The book is rounded out with GM advice, a sample adventure and some NPC reference stats.
The GM advice is brief, but it’s good, including stuff about the primacy of fun, being a fan of the players and celebrating their successes, and how to deal with mistakes (including the solid advice of handing out a Token of Friendship if you made a mistake that hindered a player). I would say that it’s short on advice for making your own stories, though, and basically assumes you’ll be running a pre-written adventure. A few paragraphs about structuring stories like episodes of the show, or the like, wouldn’t be amiss.
The sample adventure is about pet-sitting for the show’s main characters while they go off on an adventure. It does have the problems that entails in terms of doing a favor for more powerful NPCs, so it’s probably better for kids who will appreciate the cameos from their favorite characters, but I have trouble viewing this as a complaint since one of the things I like about the game is that it is actually aimed at kids. Also, grown-ups playing My Little Pony games really should know what they’re getting in to in terms of scope, so this one feels fundamentally different to me than say Faerun’s NPC infestation. It’d be problematic if you’re doing a variant where the players take the Big Damn Heroes role, but if you’re doing that, presumably a book adventure about pet-sitting is not a good starting point no matter whose pets they are.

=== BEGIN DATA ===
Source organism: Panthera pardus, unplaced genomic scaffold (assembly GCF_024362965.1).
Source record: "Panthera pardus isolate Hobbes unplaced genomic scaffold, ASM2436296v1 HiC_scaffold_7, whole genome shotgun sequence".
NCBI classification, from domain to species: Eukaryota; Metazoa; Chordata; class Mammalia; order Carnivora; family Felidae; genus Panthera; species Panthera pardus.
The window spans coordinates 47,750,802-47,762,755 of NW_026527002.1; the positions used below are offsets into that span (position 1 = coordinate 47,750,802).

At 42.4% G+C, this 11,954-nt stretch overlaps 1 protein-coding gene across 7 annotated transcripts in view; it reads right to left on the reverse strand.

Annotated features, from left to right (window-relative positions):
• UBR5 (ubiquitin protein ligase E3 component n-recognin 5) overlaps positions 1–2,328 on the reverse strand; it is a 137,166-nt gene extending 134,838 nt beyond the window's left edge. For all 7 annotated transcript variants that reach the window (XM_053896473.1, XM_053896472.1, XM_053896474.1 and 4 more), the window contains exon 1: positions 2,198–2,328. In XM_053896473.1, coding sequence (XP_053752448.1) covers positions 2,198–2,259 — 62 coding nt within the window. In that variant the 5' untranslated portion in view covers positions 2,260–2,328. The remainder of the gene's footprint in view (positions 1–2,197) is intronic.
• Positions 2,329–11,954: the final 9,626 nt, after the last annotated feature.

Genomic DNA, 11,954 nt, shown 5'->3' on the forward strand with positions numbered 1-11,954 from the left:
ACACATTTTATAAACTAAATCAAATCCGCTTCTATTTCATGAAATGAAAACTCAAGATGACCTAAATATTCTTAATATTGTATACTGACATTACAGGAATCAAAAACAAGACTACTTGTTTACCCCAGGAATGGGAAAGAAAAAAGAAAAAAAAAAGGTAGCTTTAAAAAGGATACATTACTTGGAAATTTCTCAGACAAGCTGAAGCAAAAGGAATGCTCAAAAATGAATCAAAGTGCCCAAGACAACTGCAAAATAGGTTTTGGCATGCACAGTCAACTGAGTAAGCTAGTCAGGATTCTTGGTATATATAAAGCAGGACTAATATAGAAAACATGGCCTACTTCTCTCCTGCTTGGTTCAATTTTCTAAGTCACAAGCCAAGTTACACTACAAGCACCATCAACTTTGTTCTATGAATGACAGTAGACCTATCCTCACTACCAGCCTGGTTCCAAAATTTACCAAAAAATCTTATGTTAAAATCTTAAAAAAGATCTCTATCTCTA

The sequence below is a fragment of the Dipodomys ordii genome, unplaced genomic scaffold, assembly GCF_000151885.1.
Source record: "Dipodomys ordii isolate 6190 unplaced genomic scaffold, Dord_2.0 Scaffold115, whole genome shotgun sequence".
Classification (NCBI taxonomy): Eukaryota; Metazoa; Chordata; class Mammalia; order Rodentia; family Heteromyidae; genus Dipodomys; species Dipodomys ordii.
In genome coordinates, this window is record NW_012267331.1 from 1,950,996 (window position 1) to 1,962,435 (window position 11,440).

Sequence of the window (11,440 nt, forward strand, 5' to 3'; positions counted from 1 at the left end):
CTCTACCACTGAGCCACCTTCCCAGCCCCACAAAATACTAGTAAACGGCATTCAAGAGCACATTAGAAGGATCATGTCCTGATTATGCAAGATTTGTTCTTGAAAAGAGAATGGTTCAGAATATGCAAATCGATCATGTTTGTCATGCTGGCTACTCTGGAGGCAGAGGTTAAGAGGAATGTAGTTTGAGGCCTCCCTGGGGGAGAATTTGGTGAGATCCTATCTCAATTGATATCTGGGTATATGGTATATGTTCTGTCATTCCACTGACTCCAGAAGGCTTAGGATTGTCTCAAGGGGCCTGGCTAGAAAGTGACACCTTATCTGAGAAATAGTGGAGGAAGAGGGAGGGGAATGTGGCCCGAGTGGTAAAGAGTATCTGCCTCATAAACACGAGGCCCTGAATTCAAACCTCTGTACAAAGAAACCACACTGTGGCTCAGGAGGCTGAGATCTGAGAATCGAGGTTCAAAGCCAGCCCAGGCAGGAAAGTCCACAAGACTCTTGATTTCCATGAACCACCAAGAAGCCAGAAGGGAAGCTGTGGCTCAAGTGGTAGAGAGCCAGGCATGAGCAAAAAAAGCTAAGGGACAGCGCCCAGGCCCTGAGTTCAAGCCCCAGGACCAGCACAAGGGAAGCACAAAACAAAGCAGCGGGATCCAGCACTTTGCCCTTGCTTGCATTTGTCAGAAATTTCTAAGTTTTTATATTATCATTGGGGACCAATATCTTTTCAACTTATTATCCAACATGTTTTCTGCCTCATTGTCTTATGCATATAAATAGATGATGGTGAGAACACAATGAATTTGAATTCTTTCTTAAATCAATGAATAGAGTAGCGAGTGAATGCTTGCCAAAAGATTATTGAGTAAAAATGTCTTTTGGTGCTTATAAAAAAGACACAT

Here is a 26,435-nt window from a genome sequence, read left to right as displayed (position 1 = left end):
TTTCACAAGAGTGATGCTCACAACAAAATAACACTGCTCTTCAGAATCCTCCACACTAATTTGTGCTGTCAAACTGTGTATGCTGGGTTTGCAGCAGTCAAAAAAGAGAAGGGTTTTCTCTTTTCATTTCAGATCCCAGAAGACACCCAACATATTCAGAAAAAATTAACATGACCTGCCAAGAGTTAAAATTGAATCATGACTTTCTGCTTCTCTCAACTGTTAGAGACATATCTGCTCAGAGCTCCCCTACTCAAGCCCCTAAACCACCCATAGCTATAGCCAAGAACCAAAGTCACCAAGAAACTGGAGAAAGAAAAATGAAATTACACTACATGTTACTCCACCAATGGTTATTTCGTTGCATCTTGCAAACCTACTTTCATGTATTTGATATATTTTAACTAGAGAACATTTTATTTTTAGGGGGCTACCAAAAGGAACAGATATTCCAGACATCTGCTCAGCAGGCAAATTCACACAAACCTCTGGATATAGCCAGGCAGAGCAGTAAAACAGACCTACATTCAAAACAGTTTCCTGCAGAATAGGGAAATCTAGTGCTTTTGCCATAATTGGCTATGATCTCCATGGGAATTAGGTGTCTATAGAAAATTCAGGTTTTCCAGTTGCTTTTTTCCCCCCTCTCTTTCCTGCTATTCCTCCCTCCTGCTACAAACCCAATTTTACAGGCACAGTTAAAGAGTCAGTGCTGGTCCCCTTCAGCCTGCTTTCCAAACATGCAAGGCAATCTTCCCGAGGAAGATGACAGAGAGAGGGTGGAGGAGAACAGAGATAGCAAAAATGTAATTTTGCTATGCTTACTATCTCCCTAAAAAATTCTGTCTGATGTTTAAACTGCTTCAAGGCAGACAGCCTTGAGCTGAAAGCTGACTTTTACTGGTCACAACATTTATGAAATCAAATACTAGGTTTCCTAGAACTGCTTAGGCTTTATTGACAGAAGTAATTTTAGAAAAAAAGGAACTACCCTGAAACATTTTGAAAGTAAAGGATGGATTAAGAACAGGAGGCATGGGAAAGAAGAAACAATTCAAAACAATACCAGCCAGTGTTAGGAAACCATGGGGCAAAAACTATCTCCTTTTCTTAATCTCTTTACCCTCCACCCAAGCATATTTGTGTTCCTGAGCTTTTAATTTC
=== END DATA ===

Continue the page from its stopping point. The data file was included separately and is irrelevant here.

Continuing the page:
Anyway, the plot is basically that the pets get out of control and escape into the Everfree Forest, one of the show’s go-to adventuring zones. There’s a separate challenge to find each pet, and it feels like it could be a filler episode for the show, for better or worse. There’s some good advice sprinkled in, and each pet you rescue is helpful or disruptive to your future efforts, so listening to their owners about which are friendly or difficult makes life easier. In keeping with the theme, combat is not the focus of the adventure, or even necessary. (In fact several of the NPCs that get in the way are combat monsters and will shred PCs that attack them, for better or worse.) I give the adventure a B; it looks like a fine intro, but doesn’t seem inspired or anything.
The reference stats, sadly, are minimally useful. Other than a generic earth pony, pegasus, and unicorn, they’re just the stats for all the NPCs involved in the sample adventure, many of which aren’t adversaries or are super strong in one area (usually Body) but very weak in another, so more like puzzles than flexible rivals. They also have no levels or challenge ratings or the like, so if you were to use them for your own adventures, there’s no guidance for how to do so. With such simple characters, of course, it’s pretty easy to make your own, but for all the book is excellent at being newbie friendly on the player side, it feels like a new GM would have an awful lot of trouble finding her feet with just this book, especially when it came time to go off-script.
Overall, I give Tails of Equestria a B+. It’s certainly the best all-ages RPG I’ve seen. While the system doesn’t feel revolutionary in any particular aspect, it feels satisfyingly straightforward, and captures the feel of the show well. I especially like the way it pushes helping each other out mechanically as well as just flavorfully. There’s enough of the shared narrative and write-your-own stuff to support creativity, and I like that resolving a thing is nice and quick. It’s a game I’d gladly run or play, especially with younger or less experienced players, and I’m looking forward to stocking it.